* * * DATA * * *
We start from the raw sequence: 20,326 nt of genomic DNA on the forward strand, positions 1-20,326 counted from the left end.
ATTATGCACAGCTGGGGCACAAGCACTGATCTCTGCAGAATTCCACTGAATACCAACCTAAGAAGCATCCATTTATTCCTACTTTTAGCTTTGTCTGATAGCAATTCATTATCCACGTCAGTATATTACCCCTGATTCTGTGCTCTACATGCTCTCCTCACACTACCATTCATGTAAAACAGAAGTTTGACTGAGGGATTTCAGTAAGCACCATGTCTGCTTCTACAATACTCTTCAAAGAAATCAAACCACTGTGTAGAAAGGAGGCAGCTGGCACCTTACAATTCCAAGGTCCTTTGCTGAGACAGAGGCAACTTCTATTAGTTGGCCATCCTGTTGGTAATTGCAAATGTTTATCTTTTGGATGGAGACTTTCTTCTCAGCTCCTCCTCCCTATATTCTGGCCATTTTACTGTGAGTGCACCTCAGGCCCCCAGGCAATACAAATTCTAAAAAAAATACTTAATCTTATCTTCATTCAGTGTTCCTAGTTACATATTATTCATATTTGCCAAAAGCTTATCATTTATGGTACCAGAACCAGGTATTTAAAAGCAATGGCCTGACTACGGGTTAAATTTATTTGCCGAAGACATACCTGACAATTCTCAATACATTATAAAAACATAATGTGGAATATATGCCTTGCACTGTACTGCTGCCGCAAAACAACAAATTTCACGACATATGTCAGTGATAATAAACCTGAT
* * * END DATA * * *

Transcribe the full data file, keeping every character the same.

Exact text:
We start from the raw sequence: 20,326 nt of genomic DNA on the forward strand, positions 1-20,326 counted from the left end.
ATTATGCACAGCTGGGGCACAAGCACTGATCTCTGCAGAATTCCACTGAATACCAACCTAAGAAGCATCCATTTATTCCTACTTTTAGCTTTGTCTGATAGCAATTCATTATCCACGTCAGTATATTACCCCTGATTCTGTGCTCTACATGCTCTCCTCACACTACCATTCATGTAAAACAGAAGTTTGACTGAGGGATTTCAGTAAGCACCATGTCTGCTTCTACAATACTCTTCAAAGAAATCAAACCACTGTGTAGAAAGGAGGCAGCTGGCACCTTACAATTCCAAGGTCCTTTGCTGAGACAGAGGCAACTTCTATTAGTTGGCCATCCTGTTGGTAATTGCAAATGTTTATCTTTTGGATGGAGACTTTCTTCTCAGCTCCTCCTCCCTATATTCTGGCCATTTTACTGTGAGTGCACCTCAGGCCCCCAGGCAATACAAATTCTAAAAAAAATACTTAATCTTATCTTCATTCAGTGTTCCTAGTTACATATTATTCATATTTGCCAAAAGCTTATCATTTATGGTACCAGAACCAGGTATTTAAAAGCAATGGCCTGACTACGGGTTAAATTTATTTGCCGAAGACATACCTGACAATTCTCAATACATTATAAAAACATAATGTGGAATATATGCCTTGCACTGTACTGCTGCCGCAAAACAACAAATTTCACGACATATGTCAGTGATAATAAACCTGAT